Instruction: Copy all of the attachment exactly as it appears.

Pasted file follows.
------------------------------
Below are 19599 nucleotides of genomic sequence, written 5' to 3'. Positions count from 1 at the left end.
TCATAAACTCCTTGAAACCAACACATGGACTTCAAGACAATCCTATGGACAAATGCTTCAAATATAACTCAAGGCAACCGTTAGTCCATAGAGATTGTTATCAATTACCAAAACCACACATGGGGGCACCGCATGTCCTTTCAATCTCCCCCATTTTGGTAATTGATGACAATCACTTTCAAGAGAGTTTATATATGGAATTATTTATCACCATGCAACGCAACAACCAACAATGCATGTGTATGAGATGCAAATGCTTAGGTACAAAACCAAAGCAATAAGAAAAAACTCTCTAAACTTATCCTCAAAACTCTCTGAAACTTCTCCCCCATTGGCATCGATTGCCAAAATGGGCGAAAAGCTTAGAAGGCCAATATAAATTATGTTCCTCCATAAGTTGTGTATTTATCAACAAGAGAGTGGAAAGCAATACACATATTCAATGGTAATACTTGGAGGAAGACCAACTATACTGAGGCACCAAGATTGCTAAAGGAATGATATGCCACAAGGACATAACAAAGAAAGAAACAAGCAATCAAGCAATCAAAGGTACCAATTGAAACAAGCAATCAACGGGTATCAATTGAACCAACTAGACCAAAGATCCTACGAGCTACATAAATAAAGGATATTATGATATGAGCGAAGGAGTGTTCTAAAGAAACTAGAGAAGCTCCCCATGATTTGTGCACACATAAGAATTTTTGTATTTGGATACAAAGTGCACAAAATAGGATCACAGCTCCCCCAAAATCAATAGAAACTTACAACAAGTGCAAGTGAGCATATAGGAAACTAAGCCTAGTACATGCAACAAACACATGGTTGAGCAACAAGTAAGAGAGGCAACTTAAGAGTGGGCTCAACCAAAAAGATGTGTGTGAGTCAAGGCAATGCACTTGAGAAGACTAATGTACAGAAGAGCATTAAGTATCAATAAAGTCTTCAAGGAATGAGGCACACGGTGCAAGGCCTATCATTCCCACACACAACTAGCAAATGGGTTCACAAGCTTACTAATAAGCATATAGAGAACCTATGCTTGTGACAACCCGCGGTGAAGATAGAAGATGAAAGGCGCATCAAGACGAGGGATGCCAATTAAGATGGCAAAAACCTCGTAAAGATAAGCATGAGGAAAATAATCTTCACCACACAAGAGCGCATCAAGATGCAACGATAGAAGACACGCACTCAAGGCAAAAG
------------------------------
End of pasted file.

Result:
Below are 19599 nucleotides of genomic sequence, written 5' to 3'. Positions count from 1 at the left end.
TCATAAACTCCTTGAAACCAACACATGGACTTCAAGACAATCCTATGGACAAATGCTTCAAATATAACTCAAGGCAACCGTTAGTCCATAGAGATTGTTATCAATTACCAAAACCACACATGGGGGCACCGCATGTCCTTTCAATCTCCCCCATTTTGGTAATTGATGACAATCACTTTCAAGAGAGTTTATATATGGAATTATTTATCACCATGCAACGCAACAACCAACAATGCATGTGTATGAGATGCAAATGCTTAGGTACAAAACCAAAGCAATAAGAAAAAACTCTCTAAACTTATCCTCAAAACTCTCTGAAACTTCTCCCCCATTGGCATCGATTGCCAAAATGGGCGAAAAGCTTAGAAGGCCAATATAAATTATGTTCCTCCATAAGTTGTGTATTTATCAACAAGAGAGTGGAAAGCAATACACATATTCAATGGTAATACTTGGAGGAAGACCAACTATACTGAGGCACCAAGATTGCTAAAGGAATGATATGCCACAAGGACATAACAAAGAAAGAAACAAGCAATCAAGCAATCAAAGGTACCAATTGAAACAAGCAATCAACGGGTATCAATTGAACCAACTAGACCAAAGATCCTACGAGCTACATAAATAAAGGATATTATGATATGAGCGAAGGAGTGTTCTAAAGAAACTAGAGAAGCTCCCCATGATTTGTGCACACATAAGAATTTTTGTATTTGGATACAAAGTGCACAAAATAGGATCACAGCTCCCCCAAAATCAATAGAAACTTACAACAAGTGCAAGTGAGCATATAGGAAACTAAGCCTAGTACATGCAACAAACACATGGTTGAGCAACAAGTAAGAGAGGCAACTTAAGAGTGGGCTCAACCAAAAAGATGTGTGTGAGTCAAGGCAATGCACTTGAGAAGACTAATGTACAGAAGAGCATTAAGTATCAATAAAGTCTTCAAGGAATGAGGCACACGGTGCAAGGCCTATCATTCCCACACACAACTAGCAAATGGGTTCACAAGCTTACTAATAAGCATATAGAGAACCTATGCTTGTGACAACCCGCGGTGAAGATAGAAGATGAAAGGCGCATCAAGACGAGGGATGCCAATTAAGATGGCAAAAACCTCGTAAAGATAAGCATGAGGAAAATAATCTTCACCACACAAGAGCGCATCAAGATGCAACGATAGAAGACACGCACTCAAGGCAAAAG